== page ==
Tremors II does what a good sequel is supposed to when given a slashed budget. Innovate! Compensate! Mastur- no, wait, not that one. But definitely those first two. With smaller resources, the film crew couldn’t effectively replicate the first flick’s fantastic effects. Instead, they made a whole new progression for the Graboid that was equal parts creative, believable, and (most importantly) cost efficient.
Enter the Shriekers! Smaller Graboids with legs, long tongues, heat-seeking vision, and wonderful singing voices. These little buggers add just enough to keep the premise fresh, and allowed the creators to cash-in on the Jurassic Park velociraptor-craze of the time. At least they used a different monster, unlike some others during this period. I love these things almost as much as their larger, legless kin, and I think they’re a great addition to the Tremors canon.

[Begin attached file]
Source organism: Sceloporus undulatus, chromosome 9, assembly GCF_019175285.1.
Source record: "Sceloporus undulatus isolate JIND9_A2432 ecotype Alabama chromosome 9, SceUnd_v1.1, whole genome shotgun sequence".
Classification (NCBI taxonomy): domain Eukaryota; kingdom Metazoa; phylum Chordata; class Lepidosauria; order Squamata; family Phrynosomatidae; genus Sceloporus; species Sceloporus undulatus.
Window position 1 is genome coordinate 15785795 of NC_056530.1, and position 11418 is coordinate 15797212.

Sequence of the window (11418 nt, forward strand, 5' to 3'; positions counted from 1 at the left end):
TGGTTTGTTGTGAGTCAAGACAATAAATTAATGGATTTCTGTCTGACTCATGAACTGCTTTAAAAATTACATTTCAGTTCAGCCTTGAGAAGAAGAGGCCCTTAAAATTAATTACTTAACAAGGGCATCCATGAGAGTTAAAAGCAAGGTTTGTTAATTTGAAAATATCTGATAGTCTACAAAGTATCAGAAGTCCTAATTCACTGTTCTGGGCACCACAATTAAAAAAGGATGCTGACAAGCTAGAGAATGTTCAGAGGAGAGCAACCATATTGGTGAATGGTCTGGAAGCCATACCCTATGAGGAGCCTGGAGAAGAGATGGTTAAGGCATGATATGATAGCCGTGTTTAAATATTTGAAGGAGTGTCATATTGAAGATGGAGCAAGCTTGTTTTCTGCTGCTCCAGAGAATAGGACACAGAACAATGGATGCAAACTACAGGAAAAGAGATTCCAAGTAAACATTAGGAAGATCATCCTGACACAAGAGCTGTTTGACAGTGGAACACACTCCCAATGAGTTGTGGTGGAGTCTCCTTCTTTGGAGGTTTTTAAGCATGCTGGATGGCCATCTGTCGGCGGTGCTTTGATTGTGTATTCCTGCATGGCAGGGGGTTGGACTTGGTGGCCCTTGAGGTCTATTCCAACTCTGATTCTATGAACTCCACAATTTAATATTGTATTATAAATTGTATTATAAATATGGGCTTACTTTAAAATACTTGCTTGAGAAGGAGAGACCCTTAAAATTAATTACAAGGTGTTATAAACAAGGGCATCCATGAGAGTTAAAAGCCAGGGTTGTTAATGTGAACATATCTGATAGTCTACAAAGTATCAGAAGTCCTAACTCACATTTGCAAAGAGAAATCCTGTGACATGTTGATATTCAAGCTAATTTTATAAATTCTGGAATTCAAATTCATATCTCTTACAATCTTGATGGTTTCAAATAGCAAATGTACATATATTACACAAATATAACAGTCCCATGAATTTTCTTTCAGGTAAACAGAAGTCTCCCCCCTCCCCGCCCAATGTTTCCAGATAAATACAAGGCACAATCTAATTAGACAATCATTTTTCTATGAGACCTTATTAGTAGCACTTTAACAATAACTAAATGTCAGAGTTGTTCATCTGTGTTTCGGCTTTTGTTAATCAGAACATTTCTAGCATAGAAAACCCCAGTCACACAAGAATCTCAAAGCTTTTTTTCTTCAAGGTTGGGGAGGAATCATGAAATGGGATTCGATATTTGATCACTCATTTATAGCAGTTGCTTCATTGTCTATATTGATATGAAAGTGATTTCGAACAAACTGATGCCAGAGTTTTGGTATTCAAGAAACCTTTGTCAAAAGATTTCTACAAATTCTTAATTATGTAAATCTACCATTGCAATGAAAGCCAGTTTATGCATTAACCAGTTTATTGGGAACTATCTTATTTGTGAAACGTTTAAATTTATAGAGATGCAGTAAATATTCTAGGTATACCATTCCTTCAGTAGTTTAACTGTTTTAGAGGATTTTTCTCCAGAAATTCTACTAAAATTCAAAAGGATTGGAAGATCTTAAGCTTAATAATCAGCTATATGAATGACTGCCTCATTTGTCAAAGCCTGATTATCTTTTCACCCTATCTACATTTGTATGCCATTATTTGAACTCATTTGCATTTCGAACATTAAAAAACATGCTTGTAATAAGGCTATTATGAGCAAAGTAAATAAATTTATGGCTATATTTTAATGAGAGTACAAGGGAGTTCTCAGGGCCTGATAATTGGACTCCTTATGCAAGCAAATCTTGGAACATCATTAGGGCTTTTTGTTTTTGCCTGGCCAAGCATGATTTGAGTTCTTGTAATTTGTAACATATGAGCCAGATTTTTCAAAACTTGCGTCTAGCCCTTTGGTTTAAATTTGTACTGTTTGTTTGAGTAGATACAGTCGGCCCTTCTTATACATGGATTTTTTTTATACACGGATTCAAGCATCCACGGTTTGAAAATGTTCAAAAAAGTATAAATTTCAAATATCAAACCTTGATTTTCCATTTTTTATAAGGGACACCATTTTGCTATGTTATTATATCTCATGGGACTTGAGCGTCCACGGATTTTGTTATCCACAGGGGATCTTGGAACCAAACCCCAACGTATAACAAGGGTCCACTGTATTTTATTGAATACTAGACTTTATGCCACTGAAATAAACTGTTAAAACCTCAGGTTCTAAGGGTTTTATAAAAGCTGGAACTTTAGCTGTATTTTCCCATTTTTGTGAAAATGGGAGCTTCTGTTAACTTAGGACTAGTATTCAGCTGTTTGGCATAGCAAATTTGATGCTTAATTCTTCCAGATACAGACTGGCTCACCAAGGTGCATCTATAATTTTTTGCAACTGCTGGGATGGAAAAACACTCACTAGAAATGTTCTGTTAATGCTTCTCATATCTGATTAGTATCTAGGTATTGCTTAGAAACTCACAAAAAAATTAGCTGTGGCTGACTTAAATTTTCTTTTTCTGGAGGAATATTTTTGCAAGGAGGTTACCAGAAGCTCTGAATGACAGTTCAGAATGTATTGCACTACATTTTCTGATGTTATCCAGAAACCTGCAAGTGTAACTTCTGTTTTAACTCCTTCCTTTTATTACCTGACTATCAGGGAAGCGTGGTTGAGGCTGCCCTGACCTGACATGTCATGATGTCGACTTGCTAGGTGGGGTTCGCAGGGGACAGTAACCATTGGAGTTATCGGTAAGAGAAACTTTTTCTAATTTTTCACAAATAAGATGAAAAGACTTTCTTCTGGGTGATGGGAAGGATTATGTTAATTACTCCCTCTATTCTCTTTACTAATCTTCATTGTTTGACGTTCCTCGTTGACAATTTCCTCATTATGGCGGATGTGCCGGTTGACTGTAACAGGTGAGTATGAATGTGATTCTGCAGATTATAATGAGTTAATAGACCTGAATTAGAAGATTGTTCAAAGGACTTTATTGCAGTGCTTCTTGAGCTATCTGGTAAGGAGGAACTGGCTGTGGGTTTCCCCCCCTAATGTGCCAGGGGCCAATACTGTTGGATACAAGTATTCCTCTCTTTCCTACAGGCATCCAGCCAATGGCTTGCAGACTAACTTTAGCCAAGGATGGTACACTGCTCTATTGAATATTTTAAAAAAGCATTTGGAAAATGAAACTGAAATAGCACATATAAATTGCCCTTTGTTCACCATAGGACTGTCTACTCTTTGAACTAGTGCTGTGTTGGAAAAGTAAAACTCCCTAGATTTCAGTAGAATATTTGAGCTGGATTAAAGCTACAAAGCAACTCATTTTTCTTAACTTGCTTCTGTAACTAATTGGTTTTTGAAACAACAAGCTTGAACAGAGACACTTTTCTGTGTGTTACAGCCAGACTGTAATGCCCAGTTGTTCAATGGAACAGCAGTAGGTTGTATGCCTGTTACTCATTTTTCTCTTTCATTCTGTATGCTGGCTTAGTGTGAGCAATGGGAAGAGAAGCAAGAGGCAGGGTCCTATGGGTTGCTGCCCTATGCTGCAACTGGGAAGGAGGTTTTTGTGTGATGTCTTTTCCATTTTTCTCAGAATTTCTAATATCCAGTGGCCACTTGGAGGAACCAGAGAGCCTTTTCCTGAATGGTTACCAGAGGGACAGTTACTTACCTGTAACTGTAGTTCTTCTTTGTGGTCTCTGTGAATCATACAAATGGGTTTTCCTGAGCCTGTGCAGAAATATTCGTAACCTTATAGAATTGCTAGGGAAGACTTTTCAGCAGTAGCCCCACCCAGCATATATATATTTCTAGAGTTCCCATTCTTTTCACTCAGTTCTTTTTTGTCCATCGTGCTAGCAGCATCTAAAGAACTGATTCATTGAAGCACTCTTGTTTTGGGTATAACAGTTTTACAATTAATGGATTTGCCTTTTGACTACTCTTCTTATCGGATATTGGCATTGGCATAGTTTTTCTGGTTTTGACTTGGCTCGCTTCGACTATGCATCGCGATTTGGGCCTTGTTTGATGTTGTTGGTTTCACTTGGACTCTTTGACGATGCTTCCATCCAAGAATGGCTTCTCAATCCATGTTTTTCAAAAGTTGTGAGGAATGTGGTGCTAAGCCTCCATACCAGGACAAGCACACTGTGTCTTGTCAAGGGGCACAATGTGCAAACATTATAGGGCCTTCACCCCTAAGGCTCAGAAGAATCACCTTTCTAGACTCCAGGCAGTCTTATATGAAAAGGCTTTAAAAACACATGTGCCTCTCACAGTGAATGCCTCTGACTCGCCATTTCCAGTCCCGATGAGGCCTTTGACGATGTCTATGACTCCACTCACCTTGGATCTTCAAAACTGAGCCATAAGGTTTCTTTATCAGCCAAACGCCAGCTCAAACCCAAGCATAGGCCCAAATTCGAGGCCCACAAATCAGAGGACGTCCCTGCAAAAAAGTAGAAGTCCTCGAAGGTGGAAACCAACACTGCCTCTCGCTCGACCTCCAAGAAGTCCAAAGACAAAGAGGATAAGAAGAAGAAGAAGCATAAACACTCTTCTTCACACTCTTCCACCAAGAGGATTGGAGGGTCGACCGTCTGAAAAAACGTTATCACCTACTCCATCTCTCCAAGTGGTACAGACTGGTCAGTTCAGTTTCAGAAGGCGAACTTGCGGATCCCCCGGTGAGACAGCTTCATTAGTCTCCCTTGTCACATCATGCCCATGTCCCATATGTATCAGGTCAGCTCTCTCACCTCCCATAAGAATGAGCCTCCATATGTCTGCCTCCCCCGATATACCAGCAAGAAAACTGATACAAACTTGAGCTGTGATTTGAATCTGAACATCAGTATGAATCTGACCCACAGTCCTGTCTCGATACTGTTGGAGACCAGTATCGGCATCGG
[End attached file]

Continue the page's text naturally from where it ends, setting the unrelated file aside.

Related Article: Kevin Bacon Would Still Love to Make New TREMORS Movie
They also brought back the cast from the first flick… well, two of them at least. Fred Ward reprises his role as handyman-turned-ostrich-farmer Earl Bassett, while Michael Gross loads up as paranoid-survivalist-turned-Graboid-exterminator Burt Gummer. And let me tell you… Burt has some banger lines. Probably the best dialogue in the entire series, truth be told. Reba McEntire wanted to come back as Burt’s badass wife, Heather, but couldn’t due to being on a music tour. What could have been, right?
As to why this would make a great Double Feature with Tremors… I’m sure you already know the answer to that.
2. Lake Placid (Directed by Steve Miner; Starring Bridget Fonda, Bill Pullman, Oliver Platt; 1999)
“Three people attempt to stop a gigantic crocodile, who is terrorizing residents in Black Lake, Maine.” – via IMDB.
I didn’t realize that Steve Miner was this film’s director until I did this article. Blows my freaking mind. The guy who directed this entertaining croc-romp is the same man who helmed the first Day of the Dead remake. Crazy… although, to be fair, that movie is no longer the worst remake of Romero’s classic.
Back to point, this flick is one of my earliest theater memories. I’m pretty sure I saw this and Deep Blue Sea around the same time, which of course makes that one of my childhood’s best summers. As far as giant killer crocodile movies go, this one is probably going to give you the most bang for your buck.